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Mark Hoover 330 wrote:
So Balky Bartakamous, it's been a few weeks since the OP. What did you eventually decide to do?

I had to look up that reference, very clever.

I decided to give them an alternate way to remove the negative levels at a price, though that hasn't actually happened yet. Will let you know how things go over the next few weeks.

Let's say you're a level 7 Sorcerer who gets three level 2 spells known and two level 3 spells known.

You can clearly cast a level 2 spell by using a level 3 slot.

Could you instead choose to learn four level 2 spells and one level 3 spell upon level up, though?

Chromantic Durgon <3 wrote:
Isn't the very fact that you had to make this thread proof that it is indeed holding true in practice, because people keep dying...

Nope. Second group at level 7 (APL 8) smoked a CR12 encounter (two CR 10 turtles) without breaking a sweat on Wednesday.

Chromantic Durgon <3 wrote:
This is the trouble with this thread, you have a problem, people advise you of how to solve the problem, you deny/act as if the problem shouldn't exist.

I think you're misunderstanding the problem.

At low levels if you die you bring in a new character.

At high levels if you die Greater Restoration means the negative levels can always be removed.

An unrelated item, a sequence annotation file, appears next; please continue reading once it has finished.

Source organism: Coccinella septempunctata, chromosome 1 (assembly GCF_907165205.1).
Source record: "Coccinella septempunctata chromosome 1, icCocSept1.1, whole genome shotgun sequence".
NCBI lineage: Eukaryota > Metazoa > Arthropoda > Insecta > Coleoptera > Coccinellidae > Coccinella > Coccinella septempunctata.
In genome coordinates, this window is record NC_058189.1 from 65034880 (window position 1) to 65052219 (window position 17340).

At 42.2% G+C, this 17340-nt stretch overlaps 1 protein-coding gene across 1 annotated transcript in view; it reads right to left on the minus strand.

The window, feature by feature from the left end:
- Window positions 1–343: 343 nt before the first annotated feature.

It's only in the mid-level that the week delay on negative levels from Restoration (coupled with two negative levels from Raise Dead) becomes an issue. That's my concern.

(Keep in mind I would have been totally fine with zero deaths the entire campaign but rocket tag makes that more and more unlikely as people level up).

Chromantic Durgon <3 wrote:
I don't know what you expect from us but it feels like you're just looking for us to say, "Oh well, everything you did is perfect, clearly your players are inept and should lose".

"Use the system from 5E where the penalties are capped and disappear within a few days."

"Remove the time limit (or at least shorten it) from Restoration."

"Just don't give negative levels on death, just make it more expensive to get raised."

"Do a Dragon Age/Mass Effect system where party members don't *really* die unless there's a TPK."

I was expecting suggestions along those lines and arguments for why some might work better than others.

Chromantic Durgon <3 wrote:
Did they possibly handle worse before they gained a tone of negative levels?

I mean, the only time they had people die while a bunch of party members had negative levels was one fight that left four people dead. One fight -- that they provoked when the paladin had zero Smite Evils and other party resources were low.

Cevah wrote:
I agree. The game is balanced at 4 encounters per day at APL. House rules and optimization level of characters can change how things play out. This is where the GM must adjust things to allow for these effects.